Summary

In the context of 920,000 tonnes or 1.3 billion meals of food being thrown away each year in the UK food & hospitality services sector, out of which an estimated 75% could have been eaten,xliv London has launched a new voluntary scheme for cafes, pubs, restaurants and wholesalers to reduce food waste, saving thousands of pounds in the process.

FoodSave, launched in November 2013, is a project to help small and medium-size food businesses reduce their food waste, put surplus food to good use and dispose of unavoidable food waste more responsibly, through processes such as composting or anaerobic digestion. It offers food waste audits and promotes simple measures, such as offering customers different portion sizes, measuring side dishes in cups, using leftover food for its soup of the day and menu specials, and raising staff awareness of what not to throw away.xlv

The FoodSave scheme, funded by the European Regional Development Fund, the London Waste and Recycling Board and the Mayor of London, has been run in partnership with the Sustainable Restaurant Association that delivered FoodSave for food service and hospitality businesses (including restaurants, pubs, staff canteens, hotels and cafes) and Sustain: The alliance for better food and farming that ran the project for retailers, manufacturer and wholesalers.

 

Results

By March 2015, the FoodSave scheme has helped around 200 of London’s small hospitality businesses better manage their food waste, reduce food waste by over 150 tonnes and divert over 1,000 tonnes of food waste from landfill (an estimated equivalent of 3,270 tCO2exlvi), while saving businesses over £350,000 associated with waste reduction and disposal. At the same time, the project holds many lessons for London to drive food waste down across the city hospitality sector.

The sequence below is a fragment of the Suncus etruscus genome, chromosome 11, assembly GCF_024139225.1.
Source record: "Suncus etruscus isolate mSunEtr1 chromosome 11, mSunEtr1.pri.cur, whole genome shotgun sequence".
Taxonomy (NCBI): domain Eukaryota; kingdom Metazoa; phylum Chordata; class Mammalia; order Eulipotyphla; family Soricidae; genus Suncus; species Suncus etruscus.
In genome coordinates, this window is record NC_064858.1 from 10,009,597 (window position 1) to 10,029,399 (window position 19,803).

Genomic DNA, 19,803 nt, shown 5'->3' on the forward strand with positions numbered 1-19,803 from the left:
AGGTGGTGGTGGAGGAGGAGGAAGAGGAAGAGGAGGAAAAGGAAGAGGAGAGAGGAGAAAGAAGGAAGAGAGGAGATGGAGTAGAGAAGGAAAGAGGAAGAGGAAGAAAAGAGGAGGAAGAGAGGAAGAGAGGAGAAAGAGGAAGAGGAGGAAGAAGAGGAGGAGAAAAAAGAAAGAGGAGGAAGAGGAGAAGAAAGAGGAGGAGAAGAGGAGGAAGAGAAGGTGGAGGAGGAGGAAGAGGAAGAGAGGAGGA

Reasons for success

London has seized the opportunity of external funding to build an innovative public-private partnership with hospitality sector representatives and individual businesses to start addressing food waste through a voluntary food waste reduction scheme, while using the project outcomes as valuable lessons to guide future citywide food waste reduction programmes.

 

When/why might a city apply an approach like this

Cities having identified food and green waste as a major issue and considering it as special focus, or cities with ambitious climate change targets in general (since food waste generates significant portion of GHGs) should consider this approach, in particular to stimulate action among private actors. 

 

C40 Good Practice Guides

C40's Good Practice Guides offer mayors and urban policymakers roadmaps for tackling climate change, reducing climate risk and encouraging sustainable urban development. With 100 case studies taken from cities of every size, geography and stage of development around the world, the Good Practice Guides provide tangible examples of climate solutions that other cities can learn from. 

The Waste to Resources Good Practice Guide is available for download here.  The full collection of C40 Good Practice Guides is available for download here.  

All references can be found in the full guide.